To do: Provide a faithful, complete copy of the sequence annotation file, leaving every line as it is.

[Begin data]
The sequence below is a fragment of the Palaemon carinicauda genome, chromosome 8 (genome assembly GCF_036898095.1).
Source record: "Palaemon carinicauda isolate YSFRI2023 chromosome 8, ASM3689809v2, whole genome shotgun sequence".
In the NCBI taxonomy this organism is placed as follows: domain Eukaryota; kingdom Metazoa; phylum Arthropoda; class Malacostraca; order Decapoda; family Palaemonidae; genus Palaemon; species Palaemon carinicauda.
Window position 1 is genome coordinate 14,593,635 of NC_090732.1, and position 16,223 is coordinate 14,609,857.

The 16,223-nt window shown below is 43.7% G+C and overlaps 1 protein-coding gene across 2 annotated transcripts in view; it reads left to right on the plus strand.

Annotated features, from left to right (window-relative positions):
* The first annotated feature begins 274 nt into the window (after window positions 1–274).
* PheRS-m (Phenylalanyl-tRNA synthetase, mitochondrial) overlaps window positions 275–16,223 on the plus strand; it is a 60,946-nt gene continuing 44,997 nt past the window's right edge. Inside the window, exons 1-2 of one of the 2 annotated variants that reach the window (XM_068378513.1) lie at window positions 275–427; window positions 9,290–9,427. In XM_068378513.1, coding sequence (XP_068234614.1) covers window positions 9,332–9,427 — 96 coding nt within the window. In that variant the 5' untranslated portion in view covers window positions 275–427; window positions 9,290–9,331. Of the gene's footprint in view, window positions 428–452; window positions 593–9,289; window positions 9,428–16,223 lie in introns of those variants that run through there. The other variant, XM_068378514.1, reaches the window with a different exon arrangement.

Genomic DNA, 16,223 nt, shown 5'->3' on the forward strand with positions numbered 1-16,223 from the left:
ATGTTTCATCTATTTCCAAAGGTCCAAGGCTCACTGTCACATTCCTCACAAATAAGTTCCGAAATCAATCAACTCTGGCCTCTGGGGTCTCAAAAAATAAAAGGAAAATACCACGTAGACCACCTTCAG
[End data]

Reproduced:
The sequence below is a fragment of the Palaemon carinicauda genome, chromosome 8 (genome assembly GCF_036898095.1).
Source record: "Palaemon carinicauda isolate YSFRI2023 chromosome 8, ASM3689809v2, whole genome shotgun sequence".
In the NCBI taxonomy this organism is placed as follows: domain Eukaryota; kingdom Metazoa; phylum Arthropoda; class Malacostraca; order Decapoda; family Palaemonidae; genus Palaemon; species Palaemon carinicauda.
Window position 1 is genome coordinate 14,593,635 of NC_090732.1, and position 16,223 is coordinate 14,609,857.

The 16,223-nt window shown below is 43.7% G+C and overlaps 1 protein-coding gene across 2 annotated transcripts in view; it reads left to right on the plus strand.

Annotated features, from left to right (window-relative positions):
* The first annotated feature begins 274 nt into the window (after window positions 1–274).
* PheRS-m (Phenylalanyl-tRNA synthetase, mitochondrial) overlaps window positions 275–16,223 on the plus strand; it is a 60,946-nt gene continuing 44,997 nt past the window's right edge. Inside the window, exons 1-2 of one of the 2 annotated variants that reach the window (XM_068378513.1) lie at window positions 275–427; window positions 9,290–9,427. In XM_068378513.1, coding sequence (XP_068234614.1) covers window positions 9,332–9,427 — 96 coding nt within the window. In that variant the 5' untranslated portion in view covers window positions 275–427; window positions 9,290–9,331. Of the gene's footprint in view, window positions 428–452; window positions 593–9,289; window positions 9,428–16,223 lie in introns of those variants that run through there. The other variant, XM_068378514.1, reaches the window with a different exon arrangement.

Genomic DNA, 16,223 nt, shown 5'->3' on the forward strand with positions numbered 1-16,223 from the left:
ATGTTTCATCTATTTCCAAAGGTCCAAGGCTCACTGTCACATTCCTCACAAATAAGTTCCGAAATCAATCAACTCTGGCCTCTGGGGTCTCAAAAAATAAAAGGAAAATACCACGTAGACCACCTTCAG